Of course, with the hindsight of 4300 years, we can see that the Lady doth protest too much–transcendent gods were the wave of the future, even if Inanna (in the form of her alter egos Ishtar and Cybele) did hang around for another two thousand years or so.  Oh, irony of ironies!  Precisely the type of introspective self-awareness that led Enheduanna to compose the first authored poem in history, to navel-gaze like the best psychoanalytic patient, to fume about the replacement of Inanna by newer gods–these same capacities were  slowly leading human beings further and further away from the religious experiences that had characterized earlier periods of human development, and which Enheduanna held so dear in her beloved Inanna.

It’s important to note here, that Steiner makes no judgment about these different stages of human evolution.  We’re not meant to look at Enheduanna’s work and say, “Good girl!” when she demonstrates self-awareness and “Bad girl!” when she has Inanna stomp the bejeezus out of mount Ebih.  We’re simply noting, like the best post-structuralists, that human consciousness itself is culturally contingent.  That is to say, the fact that Enheduanna was the first person to show us these facets of the human mind is important–she’s the first one because before this time, people experienced themselves and the world differently.  Her genius, and her gift to us, was to precisely and poetically capture the moment when humans first looked inward at themselves and wrote down what they saw.  Truly, we can say that Enheduanna, the world’s first author, birthed “something that was never before created.”

 And that, my friends, is why we should all teach Enheduanna to our students every chance we get.

———-

NOTES

(1) There is some question about whether all 42 of the temple hymns we have really were authored by Enheduanna herself.  Apparently, her fame as a poet caused other, later writers to use her name (a frequent practice in antiquity).  However, most scholars agree based on stylistic analysis that the vast majority, if not all of them, are hers.

(2) William W. Hallo & J.J.A. van Dijk. The Exaltation of Inanna.  New Haven: Yale University Press, 1968.

(3) From an online translation by Betty de Shong Meador of Enheduanna’s hymns: http://www.atanet.org/publications/beacons_10_pages/page_15.pdf

(4) It’s almost certain that Steiner didn’t know of Enheduanna’s writings, since Leonard Woolley, the archeologist who first rediscovered her work, did not even begin excavating in Ur until 1922.  I have been unable to pinpoint the date that he revealed the disk of Enheduanna to the world, but it appears that his earliest publications (for the Trustees of the British and University of Pennsylvania museums) were in the late 20s and early 30s, after Steiner’s death.  It’s even more amazing, then, that Enheduanna’s work fits so nicely with the Egypto-Chaldean period as outlined by Steiner, given that the earliest literature Steiner would have had access to was the Gilgamesh epic, which post-dates Enheduanna by about 700 years.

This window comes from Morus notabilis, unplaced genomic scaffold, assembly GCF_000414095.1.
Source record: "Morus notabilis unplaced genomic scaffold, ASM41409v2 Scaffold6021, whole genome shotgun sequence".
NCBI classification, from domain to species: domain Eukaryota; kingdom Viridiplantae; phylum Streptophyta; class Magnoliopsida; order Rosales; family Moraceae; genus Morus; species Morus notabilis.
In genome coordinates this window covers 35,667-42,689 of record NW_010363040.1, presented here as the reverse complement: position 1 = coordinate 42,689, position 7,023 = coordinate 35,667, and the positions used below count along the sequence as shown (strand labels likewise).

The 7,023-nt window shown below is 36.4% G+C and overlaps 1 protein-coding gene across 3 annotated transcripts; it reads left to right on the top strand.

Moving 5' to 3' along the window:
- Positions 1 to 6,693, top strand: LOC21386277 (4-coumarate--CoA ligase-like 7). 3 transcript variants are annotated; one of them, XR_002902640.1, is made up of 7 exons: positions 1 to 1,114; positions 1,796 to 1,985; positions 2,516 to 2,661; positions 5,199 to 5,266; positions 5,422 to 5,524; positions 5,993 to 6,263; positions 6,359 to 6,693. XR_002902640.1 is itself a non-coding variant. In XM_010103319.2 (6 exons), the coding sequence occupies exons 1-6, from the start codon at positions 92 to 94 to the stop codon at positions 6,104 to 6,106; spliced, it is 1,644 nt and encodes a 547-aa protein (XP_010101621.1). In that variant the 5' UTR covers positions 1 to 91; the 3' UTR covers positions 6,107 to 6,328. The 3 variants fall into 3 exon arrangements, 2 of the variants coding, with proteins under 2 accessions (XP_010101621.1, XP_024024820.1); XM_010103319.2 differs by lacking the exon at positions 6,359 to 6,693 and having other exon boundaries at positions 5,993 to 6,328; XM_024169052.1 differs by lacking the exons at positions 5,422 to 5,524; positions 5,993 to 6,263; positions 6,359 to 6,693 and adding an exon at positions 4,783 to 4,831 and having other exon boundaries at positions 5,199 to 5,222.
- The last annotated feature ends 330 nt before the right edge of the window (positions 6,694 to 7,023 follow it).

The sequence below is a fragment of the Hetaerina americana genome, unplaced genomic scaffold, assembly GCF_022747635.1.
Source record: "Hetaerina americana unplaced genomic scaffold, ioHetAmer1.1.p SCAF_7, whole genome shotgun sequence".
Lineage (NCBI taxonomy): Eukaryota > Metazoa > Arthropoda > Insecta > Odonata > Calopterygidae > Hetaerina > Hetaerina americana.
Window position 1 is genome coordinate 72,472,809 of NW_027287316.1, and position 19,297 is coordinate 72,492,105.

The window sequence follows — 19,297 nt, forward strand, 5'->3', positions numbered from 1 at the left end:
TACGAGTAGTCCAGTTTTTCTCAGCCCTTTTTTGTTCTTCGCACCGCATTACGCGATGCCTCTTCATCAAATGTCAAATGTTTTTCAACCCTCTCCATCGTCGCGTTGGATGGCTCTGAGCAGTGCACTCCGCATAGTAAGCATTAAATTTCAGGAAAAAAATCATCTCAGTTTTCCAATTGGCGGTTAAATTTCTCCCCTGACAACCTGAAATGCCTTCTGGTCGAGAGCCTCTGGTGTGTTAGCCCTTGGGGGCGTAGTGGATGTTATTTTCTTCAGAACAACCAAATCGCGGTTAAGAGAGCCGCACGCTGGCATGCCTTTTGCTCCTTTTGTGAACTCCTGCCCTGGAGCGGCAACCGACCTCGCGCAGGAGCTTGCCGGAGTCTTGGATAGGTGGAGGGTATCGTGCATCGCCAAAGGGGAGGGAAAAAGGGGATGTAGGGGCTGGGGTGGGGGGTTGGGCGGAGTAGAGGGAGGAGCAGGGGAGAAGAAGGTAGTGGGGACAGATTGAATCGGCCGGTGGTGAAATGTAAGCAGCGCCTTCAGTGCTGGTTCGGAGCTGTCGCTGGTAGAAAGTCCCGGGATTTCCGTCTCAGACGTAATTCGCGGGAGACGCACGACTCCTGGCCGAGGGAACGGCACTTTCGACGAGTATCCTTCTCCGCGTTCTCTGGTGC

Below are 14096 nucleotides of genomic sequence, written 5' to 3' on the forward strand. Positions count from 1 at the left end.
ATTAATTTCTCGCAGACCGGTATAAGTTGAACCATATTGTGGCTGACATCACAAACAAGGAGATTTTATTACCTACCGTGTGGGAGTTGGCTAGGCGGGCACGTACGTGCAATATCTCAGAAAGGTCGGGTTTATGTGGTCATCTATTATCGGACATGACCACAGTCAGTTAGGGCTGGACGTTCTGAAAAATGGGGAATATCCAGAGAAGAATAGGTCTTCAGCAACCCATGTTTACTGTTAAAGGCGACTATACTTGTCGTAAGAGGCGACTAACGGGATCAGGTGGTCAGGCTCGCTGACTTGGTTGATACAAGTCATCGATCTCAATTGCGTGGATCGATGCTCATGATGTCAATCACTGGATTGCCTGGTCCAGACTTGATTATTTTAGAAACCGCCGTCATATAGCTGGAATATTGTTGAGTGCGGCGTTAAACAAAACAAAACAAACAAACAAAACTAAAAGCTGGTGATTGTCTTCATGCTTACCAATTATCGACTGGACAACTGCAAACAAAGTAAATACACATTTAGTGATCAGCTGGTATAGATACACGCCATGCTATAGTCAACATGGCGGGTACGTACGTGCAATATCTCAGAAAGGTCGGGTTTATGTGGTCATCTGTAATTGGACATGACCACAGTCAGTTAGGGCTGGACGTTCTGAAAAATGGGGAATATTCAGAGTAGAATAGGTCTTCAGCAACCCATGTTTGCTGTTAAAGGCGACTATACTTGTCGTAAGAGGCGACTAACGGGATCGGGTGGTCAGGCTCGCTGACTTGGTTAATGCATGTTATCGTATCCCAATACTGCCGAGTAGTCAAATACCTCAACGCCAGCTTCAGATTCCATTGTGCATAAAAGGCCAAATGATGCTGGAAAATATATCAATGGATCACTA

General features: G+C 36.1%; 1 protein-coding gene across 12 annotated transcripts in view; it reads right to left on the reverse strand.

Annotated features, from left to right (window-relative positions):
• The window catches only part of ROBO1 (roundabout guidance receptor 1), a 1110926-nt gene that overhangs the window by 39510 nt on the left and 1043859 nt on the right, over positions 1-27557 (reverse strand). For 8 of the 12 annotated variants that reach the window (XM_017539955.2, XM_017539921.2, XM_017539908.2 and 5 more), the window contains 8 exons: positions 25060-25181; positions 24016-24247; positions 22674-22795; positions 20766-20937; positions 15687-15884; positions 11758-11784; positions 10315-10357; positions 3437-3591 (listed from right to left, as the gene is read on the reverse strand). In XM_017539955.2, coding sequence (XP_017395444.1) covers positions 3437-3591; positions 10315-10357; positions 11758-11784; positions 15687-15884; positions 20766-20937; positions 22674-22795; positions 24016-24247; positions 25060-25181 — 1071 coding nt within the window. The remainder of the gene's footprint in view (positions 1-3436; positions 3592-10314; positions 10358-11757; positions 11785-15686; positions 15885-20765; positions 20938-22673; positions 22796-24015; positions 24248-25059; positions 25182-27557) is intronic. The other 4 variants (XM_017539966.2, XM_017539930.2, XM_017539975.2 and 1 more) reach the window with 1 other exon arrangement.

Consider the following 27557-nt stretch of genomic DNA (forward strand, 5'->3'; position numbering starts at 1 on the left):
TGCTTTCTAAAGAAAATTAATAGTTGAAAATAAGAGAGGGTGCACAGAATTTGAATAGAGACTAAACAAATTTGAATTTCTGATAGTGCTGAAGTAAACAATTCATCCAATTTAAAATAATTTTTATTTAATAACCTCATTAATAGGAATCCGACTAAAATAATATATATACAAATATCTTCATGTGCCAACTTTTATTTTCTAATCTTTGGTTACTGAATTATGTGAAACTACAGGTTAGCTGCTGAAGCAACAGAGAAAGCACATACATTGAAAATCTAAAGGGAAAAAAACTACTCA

(5) The first named Chinese authors (many of whom are quasi-historical) appear in the 8th c. BCE;  Indian Vedic texts (the earliest of which are believed to have been compiled c. 1500 BCE) were not ascribed to individuals, and the earliest pre-Vedic Indic writing (from the Harappan civilization, which flourished in Enheduanna’s time) has not been deciphered.

(6) Betty de Shong Meador, Inanna, Lady of Largest Heart: Poems of the High Priestess Enheduanna. Austin: University of Texas Press, 2000. pp. 174-175.

(7) I can’t recommend de Shong Meador’s book on Enheduanna highly enough.  It is erudite, well-written, and most importantly, really tries to grapple with the spiritual and historical significance of Enheduanna’s work.  To be sure, there are moments when she lays on the Jungian analysis a little thick, but as a readable, deep interpretation of Enheduanna (and Inanna, for that matter), it can’t be beat.

(8) William Hallo suggests that Ebih can be identified with the mountain currently known as Jebel Hamrin in Iraq.  And he reads the poems not as symptomatic of shifts in human consciousness, but as celebrations of Sargon’s triumphs over the various regions he conquered.  William W. Hallo.  The World’s Oldest Literature: Studies in Sumerian Belles Lettres.  Brill, 2010.  For the google book reference, click here.